On March 11, 1991, the Wide Field/Planetary Camera on NASA's Hubble Space Telescope observed Jupiter for the first time. This "true color" picture of the southeast quadrant of the planet shows a striking oval-shaped dark ring on the left and the Great Red Spot just rotating out of view on the right aide. These features are thought to be very large hurricane-like structures where warmer gases carry ammonia ice crystals from deep in the Jovian atmosphere up above the top of the normal cloud layers that shroud Jupiter.
Jovian clouds are thought to be colored by small amounts of sulfur, phosphorus and carbon compounds in the ice crystals. This picture has about the same resolution (0.15 arcseconds) as voyager pictures taken 5 days before encounter in 1979. This will allow a continuation of the study of Jovian wind velocities begun by voyager and allow expansion of this program into the ultraviolet and infrared where clouds form at different heights in the atmosphere.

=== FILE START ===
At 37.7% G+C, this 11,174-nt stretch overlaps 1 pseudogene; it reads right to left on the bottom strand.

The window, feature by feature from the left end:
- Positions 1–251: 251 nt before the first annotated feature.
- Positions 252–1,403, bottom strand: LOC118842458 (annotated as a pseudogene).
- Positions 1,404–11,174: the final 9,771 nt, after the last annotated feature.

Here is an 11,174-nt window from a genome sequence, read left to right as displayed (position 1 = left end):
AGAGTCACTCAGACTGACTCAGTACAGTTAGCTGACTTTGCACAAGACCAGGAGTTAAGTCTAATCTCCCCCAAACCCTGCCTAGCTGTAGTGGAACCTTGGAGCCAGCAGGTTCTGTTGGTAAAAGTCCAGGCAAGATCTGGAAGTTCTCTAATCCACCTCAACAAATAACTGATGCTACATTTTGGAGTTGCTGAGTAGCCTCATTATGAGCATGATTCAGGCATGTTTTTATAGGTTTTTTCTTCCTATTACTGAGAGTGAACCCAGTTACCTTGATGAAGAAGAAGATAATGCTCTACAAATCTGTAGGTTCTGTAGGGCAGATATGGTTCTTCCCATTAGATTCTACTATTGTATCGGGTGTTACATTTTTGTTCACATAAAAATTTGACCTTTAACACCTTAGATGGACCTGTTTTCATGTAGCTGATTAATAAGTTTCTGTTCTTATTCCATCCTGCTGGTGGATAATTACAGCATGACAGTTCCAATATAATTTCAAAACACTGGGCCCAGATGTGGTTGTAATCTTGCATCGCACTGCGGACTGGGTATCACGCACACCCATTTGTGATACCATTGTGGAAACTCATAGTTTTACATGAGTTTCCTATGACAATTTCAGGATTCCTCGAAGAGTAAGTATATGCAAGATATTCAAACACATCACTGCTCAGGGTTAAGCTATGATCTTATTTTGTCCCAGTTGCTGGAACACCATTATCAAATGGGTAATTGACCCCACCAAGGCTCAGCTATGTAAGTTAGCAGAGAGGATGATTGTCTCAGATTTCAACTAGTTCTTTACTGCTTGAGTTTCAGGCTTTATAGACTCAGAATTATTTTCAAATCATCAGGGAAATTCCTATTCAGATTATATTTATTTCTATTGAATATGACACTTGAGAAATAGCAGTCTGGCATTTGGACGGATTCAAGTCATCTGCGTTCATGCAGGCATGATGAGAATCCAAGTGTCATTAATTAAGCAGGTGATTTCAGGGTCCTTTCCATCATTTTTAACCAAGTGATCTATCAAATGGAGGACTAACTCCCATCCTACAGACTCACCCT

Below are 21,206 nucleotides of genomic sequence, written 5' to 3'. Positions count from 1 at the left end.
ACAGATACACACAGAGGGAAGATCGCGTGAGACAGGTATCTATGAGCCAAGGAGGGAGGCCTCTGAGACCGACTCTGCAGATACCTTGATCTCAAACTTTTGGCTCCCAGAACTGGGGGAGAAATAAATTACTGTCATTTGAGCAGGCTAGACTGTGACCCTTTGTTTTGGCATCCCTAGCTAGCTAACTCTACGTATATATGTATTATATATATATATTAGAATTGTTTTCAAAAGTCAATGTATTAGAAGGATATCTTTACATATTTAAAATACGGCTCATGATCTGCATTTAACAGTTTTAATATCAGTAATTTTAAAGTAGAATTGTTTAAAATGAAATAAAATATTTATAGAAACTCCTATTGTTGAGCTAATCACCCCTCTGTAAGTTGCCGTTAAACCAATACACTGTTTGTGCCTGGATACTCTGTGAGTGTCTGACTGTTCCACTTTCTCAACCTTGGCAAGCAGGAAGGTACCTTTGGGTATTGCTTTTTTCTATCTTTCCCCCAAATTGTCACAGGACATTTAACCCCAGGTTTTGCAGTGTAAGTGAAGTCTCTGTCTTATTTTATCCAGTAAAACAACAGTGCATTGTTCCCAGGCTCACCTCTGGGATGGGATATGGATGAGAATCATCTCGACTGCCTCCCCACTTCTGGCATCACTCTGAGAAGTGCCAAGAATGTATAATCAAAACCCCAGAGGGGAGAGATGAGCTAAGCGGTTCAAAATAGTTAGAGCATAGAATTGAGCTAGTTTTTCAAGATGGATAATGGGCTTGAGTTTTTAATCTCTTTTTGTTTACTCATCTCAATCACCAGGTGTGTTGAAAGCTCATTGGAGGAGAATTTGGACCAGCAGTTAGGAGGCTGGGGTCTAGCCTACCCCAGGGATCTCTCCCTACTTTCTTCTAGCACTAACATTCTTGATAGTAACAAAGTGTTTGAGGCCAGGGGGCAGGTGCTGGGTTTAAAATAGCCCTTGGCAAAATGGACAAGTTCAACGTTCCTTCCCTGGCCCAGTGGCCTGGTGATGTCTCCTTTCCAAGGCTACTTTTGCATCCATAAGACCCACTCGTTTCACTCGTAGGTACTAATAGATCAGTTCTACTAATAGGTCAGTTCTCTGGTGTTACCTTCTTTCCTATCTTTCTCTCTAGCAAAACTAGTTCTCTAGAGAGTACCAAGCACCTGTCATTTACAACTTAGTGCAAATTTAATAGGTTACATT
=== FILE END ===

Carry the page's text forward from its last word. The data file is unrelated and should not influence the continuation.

The blue and blue-green bands to the right of the edge of Jupiter are artifacts due to the rotation of the planet during the six minutes between the separate blue, green and red exposures used to make the color picture.
The Wide Field/Planetary Camera was designed and built by NASA's Jet Propulsion Laboratory, of the California Institute of Technology, in Pasadena, California.